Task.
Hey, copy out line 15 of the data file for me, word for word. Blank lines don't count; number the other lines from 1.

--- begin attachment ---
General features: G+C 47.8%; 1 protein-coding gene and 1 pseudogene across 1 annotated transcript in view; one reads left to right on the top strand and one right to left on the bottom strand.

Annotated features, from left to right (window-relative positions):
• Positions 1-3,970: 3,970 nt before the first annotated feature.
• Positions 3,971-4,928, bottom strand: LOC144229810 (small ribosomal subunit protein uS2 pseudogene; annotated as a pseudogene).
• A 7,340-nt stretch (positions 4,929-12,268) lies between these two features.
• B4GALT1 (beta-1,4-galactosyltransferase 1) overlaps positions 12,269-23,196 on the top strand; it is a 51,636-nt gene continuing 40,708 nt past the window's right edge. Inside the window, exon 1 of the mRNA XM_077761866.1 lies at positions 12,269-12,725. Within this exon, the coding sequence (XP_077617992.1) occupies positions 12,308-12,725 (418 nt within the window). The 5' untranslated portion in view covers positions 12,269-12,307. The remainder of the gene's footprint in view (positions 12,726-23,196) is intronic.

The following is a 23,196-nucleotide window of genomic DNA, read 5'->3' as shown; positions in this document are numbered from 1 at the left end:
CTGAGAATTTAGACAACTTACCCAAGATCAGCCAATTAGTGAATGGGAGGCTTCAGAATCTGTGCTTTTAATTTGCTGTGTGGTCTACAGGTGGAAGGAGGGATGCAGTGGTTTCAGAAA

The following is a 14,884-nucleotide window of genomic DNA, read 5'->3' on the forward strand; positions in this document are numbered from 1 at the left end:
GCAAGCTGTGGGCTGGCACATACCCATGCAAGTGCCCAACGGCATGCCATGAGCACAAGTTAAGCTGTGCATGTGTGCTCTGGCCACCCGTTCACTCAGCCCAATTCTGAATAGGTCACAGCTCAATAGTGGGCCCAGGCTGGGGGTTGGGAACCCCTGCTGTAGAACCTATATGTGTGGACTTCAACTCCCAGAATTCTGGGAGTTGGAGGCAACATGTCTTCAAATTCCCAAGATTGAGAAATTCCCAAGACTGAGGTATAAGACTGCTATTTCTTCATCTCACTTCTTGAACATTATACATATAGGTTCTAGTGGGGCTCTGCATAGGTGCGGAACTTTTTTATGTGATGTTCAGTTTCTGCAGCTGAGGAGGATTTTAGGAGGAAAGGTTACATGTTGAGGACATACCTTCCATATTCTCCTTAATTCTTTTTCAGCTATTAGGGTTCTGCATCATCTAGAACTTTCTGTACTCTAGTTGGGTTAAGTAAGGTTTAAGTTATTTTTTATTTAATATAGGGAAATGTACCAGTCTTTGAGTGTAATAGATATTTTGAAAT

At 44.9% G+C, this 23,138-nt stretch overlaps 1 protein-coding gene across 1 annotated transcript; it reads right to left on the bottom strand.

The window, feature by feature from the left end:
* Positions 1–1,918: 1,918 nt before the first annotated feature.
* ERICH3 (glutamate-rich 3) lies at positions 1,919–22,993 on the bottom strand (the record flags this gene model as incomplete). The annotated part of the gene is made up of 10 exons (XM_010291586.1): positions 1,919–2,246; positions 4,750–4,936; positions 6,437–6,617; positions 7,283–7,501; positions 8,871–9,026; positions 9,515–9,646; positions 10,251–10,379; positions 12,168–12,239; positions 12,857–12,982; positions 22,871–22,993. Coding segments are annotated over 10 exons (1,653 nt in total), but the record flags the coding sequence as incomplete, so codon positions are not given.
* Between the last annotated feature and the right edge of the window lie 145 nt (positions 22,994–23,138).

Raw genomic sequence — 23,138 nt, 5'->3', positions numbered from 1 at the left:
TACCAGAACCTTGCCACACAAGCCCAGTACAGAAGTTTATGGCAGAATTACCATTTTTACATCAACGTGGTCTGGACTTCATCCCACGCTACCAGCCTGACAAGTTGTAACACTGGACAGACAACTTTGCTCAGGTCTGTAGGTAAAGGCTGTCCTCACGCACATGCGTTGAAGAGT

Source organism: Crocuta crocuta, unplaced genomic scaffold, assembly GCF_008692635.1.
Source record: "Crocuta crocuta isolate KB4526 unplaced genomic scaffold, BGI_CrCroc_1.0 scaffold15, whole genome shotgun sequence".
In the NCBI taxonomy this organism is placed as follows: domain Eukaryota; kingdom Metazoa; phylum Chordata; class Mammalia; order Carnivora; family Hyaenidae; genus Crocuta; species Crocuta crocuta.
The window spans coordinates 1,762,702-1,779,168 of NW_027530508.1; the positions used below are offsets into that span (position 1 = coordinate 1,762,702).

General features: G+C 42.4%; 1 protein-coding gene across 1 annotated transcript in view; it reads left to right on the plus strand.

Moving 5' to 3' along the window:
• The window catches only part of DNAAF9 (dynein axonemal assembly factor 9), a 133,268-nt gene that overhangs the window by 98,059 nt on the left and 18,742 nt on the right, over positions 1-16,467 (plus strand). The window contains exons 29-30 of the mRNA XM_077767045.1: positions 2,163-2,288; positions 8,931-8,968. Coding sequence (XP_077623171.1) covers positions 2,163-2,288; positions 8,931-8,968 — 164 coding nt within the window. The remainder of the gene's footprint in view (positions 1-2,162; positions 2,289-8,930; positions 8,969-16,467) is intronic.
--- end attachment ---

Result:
* Between the last annotated feature and the right edge of the window lie 145 nt (positions 22,994–23,138).